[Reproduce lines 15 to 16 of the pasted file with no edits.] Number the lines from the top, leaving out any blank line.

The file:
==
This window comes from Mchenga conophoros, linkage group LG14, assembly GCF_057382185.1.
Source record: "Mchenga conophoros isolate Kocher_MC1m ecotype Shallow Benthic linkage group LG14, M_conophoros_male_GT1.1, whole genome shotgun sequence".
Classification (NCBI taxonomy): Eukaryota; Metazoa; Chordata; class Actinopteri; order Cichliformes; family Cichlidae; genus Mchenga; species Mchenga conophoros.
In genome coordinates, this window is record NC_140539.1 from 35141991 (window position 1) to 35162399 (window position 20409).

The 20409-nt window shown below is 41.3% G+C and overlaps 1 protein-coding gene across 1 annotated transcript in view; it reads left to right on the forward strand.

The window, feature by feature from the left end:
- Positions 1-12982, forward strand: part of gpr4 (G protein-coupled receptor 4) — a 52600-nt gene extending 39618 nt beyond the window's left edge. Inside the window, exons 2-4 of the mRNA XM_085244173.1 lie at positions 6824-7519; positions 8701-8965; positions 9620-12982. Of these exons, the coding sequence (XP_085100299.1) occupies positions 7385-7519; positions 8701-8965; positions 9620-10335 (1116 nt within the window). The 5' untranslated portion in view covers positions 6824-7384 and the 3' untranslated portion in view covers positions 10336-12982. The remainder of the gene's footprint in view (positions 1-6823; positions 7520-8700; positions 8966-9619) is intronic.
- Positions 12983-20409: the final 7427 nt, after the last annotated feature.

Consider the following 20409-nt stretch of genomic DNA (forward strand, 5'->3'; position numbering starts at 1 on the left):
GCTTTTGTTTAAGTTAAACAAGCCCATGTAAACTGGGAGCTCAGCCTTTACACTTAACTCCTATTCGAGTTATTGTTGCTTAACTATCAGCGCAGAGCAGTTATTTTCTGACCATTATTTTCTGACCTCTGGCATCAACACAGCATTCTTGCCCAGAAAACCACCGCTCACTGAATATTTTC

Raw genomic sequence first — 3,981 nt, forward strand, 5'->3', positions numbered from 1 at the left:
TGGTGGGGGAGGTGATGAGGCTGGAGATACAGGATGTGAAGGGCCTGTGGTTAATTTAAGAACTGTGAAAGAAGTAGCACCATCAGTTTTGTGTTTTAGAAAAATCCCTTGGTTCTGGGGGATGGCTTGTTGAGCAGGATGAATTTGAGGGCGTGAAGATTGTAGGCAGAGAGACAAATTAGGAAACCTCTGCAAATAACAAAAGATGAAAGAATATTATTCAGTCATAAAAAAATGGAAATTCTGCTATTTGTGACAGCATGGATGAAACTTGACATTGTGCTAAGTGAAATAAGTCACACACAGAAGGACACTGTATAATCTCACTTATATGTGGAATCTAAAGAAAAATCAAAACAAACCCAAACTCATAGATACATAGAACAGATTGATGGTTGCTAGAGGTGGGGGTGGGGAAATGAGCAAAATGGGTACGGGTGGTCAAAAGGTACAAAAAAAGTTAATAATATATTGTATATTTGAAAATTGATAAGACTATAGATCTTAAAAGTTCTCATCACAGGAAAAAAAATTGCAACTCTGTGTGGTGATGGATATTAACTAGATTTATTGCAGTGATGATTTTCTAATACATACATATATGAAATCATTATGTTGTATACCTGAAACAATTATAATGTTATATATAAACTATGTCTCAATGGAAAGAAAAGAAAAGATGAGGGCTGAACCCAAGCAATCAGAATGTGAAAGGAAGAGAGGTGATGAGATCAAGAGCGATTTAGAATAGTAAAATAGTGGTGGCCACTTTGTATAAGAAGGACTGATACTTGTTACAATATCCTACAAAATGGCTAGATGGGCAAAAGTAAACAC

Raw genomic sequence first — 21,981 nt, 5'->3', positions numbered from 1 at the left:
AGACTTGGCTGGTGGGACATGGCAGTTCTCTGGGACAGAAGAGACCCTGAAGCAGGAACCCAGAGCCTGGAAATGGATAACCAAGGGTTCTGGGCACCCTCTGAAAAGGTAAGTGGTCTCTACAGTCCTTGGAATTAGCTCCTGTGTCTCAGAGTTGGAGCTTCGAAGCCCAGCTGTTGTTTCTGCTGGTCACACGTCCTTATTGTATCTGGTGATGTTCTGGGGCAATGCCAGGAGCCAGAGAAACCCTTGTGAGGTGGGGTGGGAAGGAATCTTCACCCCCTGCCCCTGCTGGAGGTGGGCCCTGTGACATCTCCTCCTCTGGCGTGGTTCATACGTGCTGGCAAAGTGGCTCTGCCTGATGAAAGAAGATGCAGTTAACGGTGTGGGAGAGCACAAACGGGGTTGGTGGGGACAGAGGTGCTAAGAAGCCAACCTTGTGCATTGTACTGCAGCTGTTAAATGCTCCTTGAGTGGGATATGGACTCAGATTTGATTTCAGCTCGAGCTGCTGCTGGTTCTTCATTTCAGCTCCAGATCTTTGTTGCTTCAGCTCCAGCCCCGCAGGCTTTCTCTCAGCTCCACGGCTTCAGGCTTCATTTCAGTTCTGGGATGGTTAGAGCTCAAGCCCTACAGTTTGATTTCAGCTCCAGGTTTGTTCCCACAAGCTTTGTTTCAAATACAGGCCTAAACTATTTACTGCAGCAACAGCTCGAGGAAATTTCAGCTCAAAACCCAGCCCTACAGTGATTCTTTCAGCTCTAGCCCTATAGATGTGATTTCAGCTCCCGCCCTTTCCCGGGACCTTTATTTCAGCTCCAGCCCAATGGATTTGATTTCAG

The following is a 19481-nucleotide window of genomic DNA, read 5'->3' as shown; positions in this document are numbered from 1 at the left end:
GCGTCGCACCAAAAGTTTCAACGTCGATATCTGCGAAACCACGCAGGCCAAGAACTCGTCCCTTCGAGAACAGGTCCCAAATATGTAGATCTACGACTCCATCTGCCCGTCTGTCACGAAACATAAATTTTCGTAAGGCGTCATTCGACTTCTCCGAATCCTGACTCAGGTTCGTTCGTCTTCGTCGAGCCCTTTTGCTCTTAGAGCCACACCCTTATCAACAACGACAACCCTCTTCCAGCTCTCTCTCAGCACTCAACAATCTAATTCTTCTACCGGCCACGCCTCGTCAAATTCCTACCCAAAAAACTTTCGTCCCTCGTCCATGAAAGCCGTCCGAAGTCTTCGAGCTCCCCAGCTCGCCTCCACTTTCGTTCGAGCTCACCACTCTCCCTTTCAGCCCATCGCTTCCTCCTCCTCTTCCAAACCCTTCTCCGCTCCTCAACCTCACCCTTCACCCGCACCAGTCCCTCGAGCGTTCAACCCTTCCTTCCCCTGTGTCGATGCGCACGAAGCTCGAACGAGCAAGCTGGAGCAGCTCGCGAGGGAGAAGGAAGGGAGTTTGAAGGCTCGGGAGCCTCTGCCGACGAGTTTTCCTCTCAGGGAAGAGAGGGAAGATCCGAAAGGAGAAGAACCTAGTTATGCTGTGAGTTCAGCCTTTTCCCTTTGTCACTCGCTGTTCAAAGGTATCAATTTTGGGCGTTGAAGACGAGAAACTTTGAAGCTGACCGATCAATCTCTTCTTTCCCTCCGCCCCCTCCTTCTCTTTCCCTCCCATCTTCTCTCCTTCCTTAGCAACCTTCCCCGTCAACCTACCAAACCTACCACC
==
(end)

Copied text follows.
The following is a 19481-nucleotide window of genomic DNA, read 5'->3' as shown; positions in this document are numbered from 1 at the left end:
GCGTCGCACCAAAAGTTTCAACGTCGATATCTGCGAAACCACGCAGGCCAAGAACTCGTCCCTTCGAGAACAGGTCCCAAATATGTAGATCTACGACTCCATCTGCCCGTCTGTCACGAAACATAAATTTTCGTAAGGCGTCATTCGACTTCTCCGAATCCTGACTCAGGTTCGTTCGTCTTCGTCGAGCCCTTTTGCTCTTAGAGCCACACCCTTATCAACAACGACAACCCTCTTCCAGCTCTCTCTCAGCACTCAACAATCTAATTCTTCTACCGGCCACGCCTCGTCAAATTCCTACCCAAAAAACTTTCGTCCCTCGTCCATGAAAGCCGTCCGAAGTCTTCGAGCTCCCCAGCTCGCCTCCACTTTCGTTCGAGCTCACCACTCTCCCTTTCAGCCCATCGCTTCCTCCTCCTCTTCCAAACCCTTCTCCGCTCCTCAACCTCACCCTTCACCCGCACCAGTCCCTCGAGCGTTCAACCCTTCCTTCCCCTGTGTCGATGCGCACGAAGCTCGAACGAGCAAGCTGGAGCAGCTCGCGAGGGAGAAGGAAGGGAGTTTGAAGGCTCGGGAGCCTCTGCCGACGAGTTTTCCTCTCAGGGAAGAGAGGGAAGATCCGAAAGGAGAAGAACCTAGTTATGCTGTGAGTTCAGCCTTTTCCCTTTGTCACTCGCTGTTCAAAGGTATCAATTTTGGGCGTTGAAGACGAGAAACTTTGAAGCTGACCGATCAATCTCTTCTTTCCCTCCGCCCCCTCCTTCTCTTTCCCTCCCATCTTCTCTCCTTCCTTAGCAACCTTCCCCGTCAACCTACCAAACCTACCACC